(PhysOrg.com) -- Peat-swamp forests in Southeast Asia are being cleared to make way for food production and for oil-palm plantations for biofuel, but now a new study has quantified the resultant carbon emissions for the first time.
Peat-swamp forests contain huge amounts of stored carbon both in the biomass above the ground in composting organic matter slowly breaking down in the soils, and much of this is released in the form of carbon dioxide (CO2) and methane when the forests are cleared and the swamps are drained.
The new study published in Proceedings of the National Academy of Sciences (PNAS) used satellite images with 250 meter resolution to produce maps of the closed canopy plantations in Peninsular Malaysia, Borneo and Sumatra.
They found the oil-palm plantations covered an area of 2 million hectares in Peninsular Malaysia, 2.4 million in Borneo, and 3.9 million in Sumatra. These figures do not include the smaller open canopy plantations, which are difficult to identify from the images, or plantations planted after 2002.
The study showed that around 880,000 hectares of peatlands (around six percent) had been converted to oil-palm plantations by the early 2000s. The researchers also looked at the effects of clearing the forests in the region on wildlife, and found that 12.1 percent of species face probable extinction in Peninsular Malaysia (equivalent to 46 species of forest birds), 3.4 percent in Sumatra and 1 percent in Borneo. Among the species at risk are orang-utans, pygmy elephants and Sumatran tigers and rhinos.
The researchers calculated that clearing the peatlands released around 140 million tonnes of carbon from above-ground biomass and 4.6 million from oxidation of peat in the ground. Clearing also reduces the carbon sequestration previously provided by the forest..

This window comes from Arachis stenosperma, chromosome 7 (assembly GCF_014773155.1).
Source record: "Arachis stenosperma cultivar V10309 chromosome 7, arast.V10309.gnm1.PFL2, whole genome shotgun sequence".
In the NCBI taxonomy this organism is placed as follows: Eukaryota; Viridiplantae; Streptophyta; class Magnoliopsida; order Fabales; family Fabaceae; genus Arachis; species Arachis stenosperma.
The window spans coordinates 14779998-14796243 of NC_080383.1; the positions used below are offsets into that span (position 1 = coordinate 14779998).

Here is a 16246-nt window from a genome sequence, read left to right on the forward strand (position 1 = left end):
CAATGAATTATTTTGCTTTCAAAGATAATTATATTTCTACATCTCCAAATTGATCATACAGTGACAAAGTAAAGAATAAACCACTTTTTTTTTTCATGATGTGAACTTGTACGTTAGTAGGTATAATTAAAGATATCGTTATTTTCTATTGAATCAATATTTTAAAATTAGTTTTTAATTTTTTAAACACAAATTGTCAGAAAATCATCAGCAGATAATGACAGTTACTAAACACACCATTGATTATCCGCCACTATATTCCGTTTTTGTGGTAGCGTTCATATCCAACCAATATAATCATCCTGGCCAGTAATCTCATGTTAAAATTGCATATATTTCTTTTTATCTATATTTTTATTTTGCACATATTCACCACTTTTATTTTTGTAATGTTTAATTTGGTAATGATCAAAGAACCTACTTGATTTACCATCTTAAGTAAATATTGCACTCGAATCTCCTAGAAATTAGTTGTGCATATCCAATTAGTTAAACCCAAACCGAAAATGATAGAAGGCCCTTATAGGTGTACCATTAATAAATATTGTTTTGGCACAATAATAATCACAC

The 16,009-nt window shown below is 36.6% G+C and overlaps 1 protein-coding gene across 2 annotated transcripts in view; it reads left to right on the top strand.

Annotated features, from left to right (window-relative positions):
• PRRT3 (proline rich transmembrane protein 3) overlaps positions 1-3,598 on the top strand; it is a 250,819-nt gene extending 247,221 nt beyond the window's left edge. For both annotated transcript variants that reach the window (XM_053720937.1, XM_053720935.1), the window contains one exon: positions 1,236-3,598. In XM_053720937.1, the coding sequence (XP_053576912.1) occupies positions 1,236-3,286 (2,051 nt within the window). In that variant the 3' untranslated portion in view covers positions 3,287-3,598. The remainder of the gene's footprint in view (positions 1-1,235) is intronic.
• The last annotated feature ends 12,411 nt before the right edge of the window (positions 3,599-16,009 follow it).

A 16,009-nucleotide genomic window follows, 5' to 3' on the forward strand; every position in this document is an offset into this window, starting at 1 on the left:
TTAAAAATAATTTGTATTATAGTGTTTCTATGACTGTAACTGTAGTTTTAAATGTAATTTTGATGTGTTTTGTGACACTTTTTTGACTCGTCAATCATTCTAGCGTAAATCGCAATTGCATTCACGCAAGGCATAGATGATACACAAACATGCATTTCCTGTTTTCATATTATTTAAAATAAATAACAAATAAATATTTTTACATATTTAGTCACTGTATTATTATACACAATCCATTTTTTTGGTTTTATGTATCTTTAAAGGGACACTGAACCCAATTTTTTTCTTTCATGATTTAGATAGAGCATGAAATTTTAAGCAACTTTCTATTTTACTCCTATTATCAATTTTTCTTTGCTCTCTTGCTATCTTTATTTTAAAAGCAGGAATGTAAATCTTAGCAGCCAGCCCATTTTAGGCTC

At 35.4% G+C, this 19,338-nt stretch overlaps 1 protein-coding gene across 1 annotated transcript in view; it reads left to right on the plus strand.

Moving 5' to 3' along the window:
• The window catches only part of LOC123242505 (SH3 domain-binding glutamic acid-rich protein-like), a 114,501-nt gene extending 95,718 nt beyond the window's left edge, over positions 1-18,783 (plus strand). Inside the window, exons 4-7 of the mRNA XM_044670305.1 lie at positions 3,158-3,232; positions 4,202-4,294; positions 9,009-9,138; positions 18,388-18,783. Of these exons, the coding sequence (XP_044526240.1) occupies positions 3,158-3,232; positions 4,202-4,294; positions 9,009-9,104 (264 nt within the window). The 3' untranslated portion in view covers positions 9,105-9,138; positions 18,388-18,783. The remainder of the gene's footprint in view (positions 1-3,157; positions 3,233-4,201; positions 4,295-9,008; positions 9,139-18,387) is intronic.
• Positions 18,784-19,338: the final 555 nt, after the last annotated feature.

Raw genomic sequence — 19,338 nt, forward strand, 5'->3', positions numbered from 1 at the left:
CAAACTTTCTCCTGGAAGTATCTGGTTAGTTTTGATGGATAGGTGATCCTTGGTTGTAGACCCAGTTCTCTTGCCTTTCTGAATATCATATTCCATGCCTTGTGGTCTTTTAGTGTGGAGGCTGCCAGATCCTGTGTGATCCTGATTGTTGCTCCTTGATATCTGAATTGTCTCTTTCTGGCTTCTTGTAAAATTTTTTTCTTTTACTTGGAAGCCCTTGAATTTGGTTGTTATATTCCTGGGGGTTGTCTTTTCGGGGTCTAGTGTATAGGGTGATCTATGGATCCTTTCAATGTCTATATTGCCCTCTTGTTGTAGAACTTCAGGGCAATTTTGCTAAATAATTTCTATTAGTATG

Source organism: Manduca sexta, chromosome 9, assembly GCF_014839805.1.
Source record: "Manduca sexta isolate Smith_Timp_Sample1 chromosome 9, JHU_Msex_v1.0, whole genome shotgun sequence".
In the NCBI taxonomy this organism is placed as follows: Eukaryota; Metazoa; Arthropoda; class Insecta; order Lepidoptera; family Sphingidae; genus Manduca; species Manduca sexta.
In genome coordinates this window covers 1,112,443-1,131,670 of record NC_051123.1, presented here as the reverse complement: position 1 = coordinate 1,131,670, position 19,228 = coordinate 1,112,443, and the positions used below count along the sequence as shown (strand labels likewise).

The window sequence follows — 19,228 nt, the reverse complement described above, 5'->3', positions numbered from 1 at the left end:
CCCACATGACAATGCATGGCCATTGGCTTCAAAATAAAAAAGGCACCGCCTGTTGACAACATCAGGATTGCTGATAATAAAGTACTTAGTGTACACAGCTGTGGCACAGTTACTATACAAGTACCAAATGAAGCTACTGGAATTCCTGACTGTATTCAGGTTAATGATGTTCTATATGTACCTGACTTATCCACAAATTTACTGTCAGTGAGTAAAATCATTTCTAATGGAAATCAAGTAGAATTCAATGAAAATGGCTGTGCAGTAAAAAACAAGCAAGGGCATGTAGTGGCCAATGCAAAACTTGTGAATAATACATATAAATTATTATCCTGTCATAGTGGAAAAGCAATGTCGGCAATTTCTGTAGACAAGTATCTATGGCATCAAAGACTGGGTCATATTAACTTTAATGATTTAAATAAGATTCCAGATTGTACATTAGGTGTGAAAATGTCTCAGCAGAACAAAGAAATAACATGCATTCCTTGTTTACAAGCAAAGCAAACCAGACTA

Dr Koh said by 2010 around 2.3 million hectares of peat-swamp forests had been cleared that are currently degraded land and not yet developed as plantations. He said if the clearings were planted with palm for oil species losses could be exacerbated by as much as 12 percent, while if they were re-forested biodiversity would be enhanced by up to 20 percent.
The study recommended the remaining peat-swamp forests in Southeast Asia should be conserved to protect biodiversity and safeguard carbon stocks, with most effort being concentrated in Central and West Kalimantan, Sarawak and Riau in Indonesia, which hold 75 percent of the remaining forests, or around 3.9 million hectares, and much of the cleared but not yet developed peat-swamp forest.
Indonesia is accelerating its production of palm oil and is planning to double its production by 2020. Palm oil is used to make biodiesel and is also used in soaps, cosmetics and in many processed foods. It can also be used as a fuel for cooking.
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More information: Remotely sensed evidence of tropical peatland conversion to oil palm, Proceedings of the National Academy of Sciences, Published online before print March 7, 2011, doi:10.1073/pnas.1018776108